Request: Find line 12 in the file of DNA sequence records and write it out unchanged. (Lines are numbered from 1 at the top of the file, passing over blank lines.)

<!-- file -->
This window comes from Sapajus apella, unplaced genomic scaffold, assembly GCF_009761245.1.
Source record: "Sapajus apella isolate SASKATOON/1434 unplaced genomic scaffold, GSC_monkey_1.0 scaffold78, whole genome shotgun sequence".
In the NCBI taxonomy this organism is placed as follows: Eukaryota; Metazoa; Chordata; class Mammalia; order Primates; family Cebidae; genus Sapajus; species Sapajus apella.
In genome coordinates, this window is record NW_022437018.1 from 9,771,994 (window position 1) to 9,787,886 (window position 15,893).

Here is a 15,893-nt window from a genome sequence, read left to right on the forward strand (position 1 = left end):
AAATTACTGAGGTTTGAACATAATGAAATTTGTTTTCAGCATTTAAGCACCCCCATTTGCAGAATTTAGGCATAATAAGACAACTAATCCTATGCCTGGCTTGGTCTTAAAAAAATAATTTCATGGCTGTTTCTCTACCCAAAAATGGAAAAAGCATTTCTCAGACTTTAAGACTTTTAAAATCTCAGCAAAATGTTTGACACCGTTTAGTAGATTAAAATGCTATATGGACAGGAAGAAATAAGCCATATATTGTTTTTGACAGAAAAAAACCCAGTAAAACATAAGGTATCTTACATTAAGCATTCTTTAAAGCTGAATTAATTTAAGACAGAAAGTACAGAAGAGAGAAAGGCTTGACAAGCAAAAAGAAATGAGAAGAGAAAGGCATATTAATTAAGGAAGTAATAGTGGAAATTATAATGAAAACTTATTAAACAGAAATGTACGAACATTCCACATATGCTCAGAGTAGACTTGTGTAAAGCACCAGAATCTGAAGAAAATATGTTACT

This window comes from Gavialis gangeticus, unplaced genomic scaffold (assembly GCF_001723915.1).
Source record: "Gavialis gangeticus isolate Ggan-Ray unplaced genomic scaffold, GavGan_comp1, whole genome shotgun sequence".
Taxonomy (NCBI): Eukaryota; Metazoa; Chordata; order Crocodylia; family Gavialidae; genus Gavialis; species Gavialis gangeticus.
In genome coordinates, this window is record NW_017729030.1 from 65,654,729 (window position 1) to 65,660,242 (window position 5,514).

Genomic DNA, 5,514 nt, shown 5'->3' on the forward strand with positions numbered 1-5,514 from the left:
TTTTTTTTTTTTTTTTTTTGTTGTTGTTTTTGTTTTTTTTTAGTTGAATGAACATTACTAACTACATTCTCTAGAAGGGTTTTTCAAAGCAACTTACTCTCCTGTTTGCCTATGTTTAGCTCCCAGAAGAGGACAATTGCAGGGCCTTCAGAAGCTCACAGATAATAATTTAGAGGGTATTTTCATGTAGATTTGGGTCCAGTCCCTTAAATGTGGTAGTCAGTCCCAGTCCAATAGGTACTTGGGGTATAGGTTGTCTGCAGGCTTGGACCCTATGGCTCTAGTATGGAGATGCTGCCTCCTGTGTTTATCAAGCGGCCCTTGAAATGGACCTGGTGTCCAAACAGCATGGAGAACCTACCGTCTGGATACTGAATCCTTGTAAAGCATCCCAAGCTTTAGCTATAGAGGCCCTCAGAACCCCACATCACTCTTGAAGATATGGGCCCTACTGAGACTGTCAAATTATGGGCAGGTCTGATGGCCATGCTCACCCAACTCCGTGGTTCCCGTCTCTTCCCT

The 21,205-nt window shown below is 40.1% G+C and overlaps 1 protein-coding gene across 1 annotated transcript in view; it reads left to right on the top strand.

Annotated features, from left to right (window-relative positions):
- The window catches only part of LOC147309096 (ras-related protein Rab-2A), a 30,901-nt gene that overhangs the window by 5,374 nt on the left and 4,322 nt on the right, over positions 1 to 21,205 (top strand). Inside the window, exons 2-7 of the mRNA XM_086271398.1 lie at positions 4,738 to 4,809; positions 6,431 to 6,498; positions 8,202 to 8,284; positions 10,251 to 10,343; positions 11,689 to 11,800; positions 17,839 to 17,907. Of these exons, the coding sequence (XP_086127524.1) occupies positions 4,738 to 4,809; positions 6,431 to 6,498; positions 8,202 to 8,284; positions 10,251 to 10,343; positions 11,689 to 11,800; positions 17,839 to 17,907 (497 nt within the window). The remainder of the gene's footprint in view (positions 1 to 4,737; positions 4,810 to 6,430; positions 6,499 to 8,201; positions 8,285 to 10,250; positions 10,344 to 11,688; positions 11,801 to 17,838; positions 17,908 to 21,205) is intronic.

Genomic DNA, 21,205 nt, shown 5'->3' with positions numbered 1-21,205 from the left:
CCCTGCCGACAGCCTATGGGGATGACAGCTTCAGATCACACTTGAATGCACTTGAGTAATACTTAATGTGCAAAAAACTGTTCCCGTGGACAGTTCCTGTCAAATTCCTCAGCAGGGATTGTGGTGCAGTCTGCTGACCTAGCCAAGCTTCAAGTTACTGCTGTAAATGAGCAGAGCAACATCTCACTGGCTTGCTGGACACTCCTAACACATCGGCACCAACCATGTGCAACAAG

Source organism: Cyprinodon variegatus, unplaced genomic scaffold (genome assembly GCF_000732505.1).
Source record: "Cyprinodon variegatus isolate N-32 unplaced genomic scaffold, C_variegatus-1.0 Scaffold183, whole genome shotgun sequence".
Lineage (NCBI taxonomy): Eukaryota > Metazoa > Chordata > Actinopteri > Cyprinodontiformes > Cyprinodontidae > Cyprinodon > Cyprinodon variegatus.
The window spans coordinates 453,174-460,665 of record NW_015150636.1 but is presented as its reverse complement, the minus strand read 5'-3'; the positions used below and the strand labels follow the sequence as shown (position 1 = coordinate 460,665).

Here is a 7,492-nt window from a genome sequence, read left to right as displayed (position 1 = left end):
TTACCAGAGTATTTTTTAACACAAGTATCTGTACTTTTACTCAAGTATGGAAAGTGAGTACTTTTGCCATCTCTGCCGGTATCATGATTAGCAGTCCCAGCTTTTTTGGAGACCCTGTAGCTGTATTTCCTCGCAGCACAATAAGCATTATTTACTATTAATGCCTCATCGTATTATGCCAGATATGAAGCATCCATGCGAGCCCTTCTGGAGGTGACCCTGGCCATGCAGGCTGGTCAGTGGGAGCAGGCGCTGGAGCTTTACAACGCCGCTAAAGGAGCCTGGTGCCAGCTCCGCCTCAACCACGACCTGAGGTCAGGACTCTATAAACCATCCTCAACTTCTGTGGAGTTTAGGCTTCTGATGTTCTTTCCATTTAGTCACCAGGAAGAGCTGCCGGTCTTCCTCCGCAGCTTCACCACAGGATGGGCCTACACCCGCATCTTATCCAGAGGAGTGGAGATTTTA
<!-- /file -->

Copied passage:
TTTTTTTTTTTTTTTTTTTGTTGTTGTTTTTGTTTTTTTTTAGTTGAATGAACATTACTAACTACATTCTCTAGAAGGGTTTTTCAAAGCAACTTACTCTCCTGTTTGCCTATGTTTAGCTCCCAGAAGAGGACAATTGCAGGGCCTTCAGAAGCTCACAGATAATAATTTAGAGGGTATTTTCATGTAGATTTGGGTCCAGTCCCTTAAATGTGGTAGTCAGTCCCAGTCCAATAGGTACTTGGGGTATAGGTTGTCTGCAGGCTTGGACCCTATGGCTCTAGTATGGAGATGCTGCCTCCTGTGTTTATCAAGCGGCCCTTGAAATGGACCTGGTGTCCAAACAGCATGGAGAACCTACCGTCTGGATACTGAATCCTTGTAAAGCATCCCAAGCTTTAGCTATAGAGGCCCTCAGAACCCCACATCACTCTTGAAGATATGGGCCCTACTGAGACTGTCAAATTATGGGCAGGTCTGATGGCCATGCTCACCCAACTCCGTGGTTCCCGTCTCTTCCCT